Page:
A blog about planning, planning law and planning policy


The information on this blog is not intended to be advice, legal or otherwise. You should not rely on it and I do not accept liability in connection with it. If you do have a planning law question on which you would like advice, seek legal advice from a suitably qualified solicitor. Specific advice should be sought for specific problems.

National Trust issues its 10 point wish list

I offer the following comments (in italic) on the list issued today.

The National Trust’s ten asks of the NPPF are:

1. Confirmation that the planning system should not be used as a blunt tool to ‘proactively drive development’.

Planning is a sophisticated tool, and it is able to drive economic development proactively. That was behind the 1947 Act as can be seen from the Uthwatt Report. At a time of global economic crisis, it is a lever available to Government.

2. Clarification of how planning should promote genuinely, robustly defined, sustainable development.

The system is pretty clear. The Act requires all material considerations to be taken into account. The weight to be given to each is for the decision maker. Sustainable development is a phrase coined by the UN’s Brundtland report and was translated into UK Government policy several years ago. It is worth reading.

3. Clause 130 of the Localism Bill, (Applications for planning permission: local finance considerations) should be removed. Financial payments should not be a material consideration in planning decisions.

Clause 130 only allows them to be taken into account so far as material, and policy on the New Homes Bonus says it can only be taken into account where the infrastructure it funds has a direct connection to the development. But economics have always played a legitimate part in planning, as Sovmots v. Secretary of State, and other cases, have confirmed. The Trust’s approach would rule out payments for infrastructure contributions.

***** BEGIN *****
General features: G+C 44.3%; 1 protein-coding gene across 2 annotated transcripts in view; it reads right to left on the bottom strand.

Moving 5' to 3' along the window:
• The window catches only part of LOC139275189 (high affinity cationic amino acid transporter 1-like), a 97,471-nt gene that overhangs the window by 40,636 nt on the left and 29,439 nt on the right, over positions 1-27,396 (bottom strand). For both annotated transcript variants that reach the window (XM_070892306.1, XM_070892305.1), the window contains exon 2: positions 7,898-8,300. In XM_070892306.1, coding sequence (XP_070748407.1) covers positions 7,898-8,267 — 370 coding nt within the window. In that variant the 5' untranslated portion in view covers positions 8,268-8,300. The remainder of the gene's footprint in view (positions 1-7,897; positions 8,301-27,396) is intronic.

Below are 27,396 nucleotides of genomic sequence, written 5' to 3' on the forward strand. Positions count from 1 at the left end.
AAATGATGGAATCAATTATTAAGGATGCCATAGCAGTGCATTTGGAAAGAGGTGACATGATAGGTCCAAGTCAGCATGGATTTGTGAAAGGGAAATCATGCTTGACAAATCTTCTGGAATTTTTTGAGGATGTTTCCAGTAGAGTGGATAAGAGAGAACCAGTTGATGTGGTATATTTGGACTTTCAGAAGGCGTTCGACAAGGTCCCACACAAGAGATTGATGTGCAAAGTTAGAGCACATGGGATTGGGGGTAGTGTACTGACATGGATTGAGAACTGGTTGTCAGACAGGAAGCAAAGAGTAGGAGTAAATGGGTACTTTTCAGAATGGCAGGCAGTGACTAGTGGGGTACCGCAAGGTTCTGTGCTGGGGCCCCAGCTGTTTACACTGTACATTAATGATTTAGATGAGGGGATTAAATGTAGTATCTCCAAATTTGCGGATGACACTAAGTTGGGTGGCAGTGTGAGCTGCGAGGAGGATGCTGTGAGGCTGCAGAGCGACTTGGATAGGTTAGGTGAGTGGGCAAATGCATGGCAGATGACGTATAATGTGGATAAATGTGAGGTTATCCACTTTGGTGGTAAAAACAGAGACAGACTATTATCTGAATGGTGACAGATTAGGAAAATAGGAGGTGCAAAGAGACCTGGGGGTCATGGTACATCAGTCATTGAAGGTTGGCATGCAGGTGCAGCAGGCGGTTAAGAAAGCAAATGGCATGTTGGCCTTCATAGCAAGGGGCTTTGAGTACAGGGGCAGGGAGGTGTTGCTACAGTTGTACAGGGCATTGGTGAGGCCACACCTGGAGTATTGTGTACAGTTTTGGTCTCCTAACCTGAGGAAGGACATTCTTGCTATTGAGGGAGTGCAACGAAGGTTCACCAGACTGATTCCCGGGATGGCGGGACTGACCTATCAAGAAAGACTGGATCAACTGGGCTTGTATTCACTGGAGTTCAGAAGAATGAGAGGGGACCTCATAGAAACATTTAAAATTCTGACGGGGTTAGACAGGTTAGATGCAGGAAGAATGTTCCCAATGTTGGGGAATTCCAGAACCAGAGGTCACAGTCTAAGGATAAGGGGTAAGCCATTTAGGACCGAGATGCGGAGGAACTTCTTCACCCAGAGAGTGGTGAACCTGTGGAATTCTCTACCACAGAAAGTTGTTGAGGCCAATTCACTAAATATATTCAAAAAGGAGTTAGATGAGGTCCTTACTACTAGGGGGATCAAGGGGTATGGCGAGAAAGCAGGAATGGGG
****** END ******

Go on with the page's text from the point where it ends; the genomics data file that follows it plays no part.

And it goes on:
4. The NPPF should see no diminution of protection for designated countryside and heritage; and planning should continue to protect the wider countryside ‘for its own sake’.

The countryside is still a material consideration. As is the value of “best and most versatile agricultural land”.

5. The NPPF should adopt an explicit ‘brownfield first’ approach.

Presumably the Trust would accept the need for particular circumstances to be taken into account.

6. The NPPF should provide a five year supply of land for housing, but the requirement to identify an additional 20 per cent of land should be dropped.

What is the problem with identifying where housing will go? We need more housing. If we don’t permit it, the price of housing will rise as the laws of supply and demand apply.

7. The default ‘YES’, and requirement to grant permission where a local plan is out-of-date, indeterminate or silent, is irresponsible and must be removed.

This exaggerates what the NPPF says. But even if it didn’t, this should put some urgency into getting 100% plan coverage. The plan has been central to planning since 1947. Planning authorities have had over 60 years to do this, and constant exhortation.

8. Localism should be real: communities should be given genuine power to shape their area for the better.

Communities have considerable power already as planning decisions are taken in accordance with their plan, unless material considerations indicate otherwise, and the plan making process includes serious public participation. Neighbourhood development plans and orders are coming.

9. It is fundamentally wrong that neighbourhood plans should be led and funded by business. It should be a core principle of the reforms that any plans, whether at neighbourhood or local authority level, should be genuinely community led.

If business does not fund them, the burden will fall on communities – that is, the taxpayer. Why should business not be allowed to take the initiative? Communities are not thereby prevented from leading.
10. There should be a limited third party right of appeal, in circumstances where consent is granted for development that is inconsistent with the local plan. This should be guaranteed by the Localism Bill.

That would enable an appeal to be made every time the plan is not followed because “material considerations indicate otherwise”. It also gives a powerful incentive to the applicant to appeal as soon as s/he can, as the decision will be taken on appeal either way, thus depriving the local planning authority of its decision making power.

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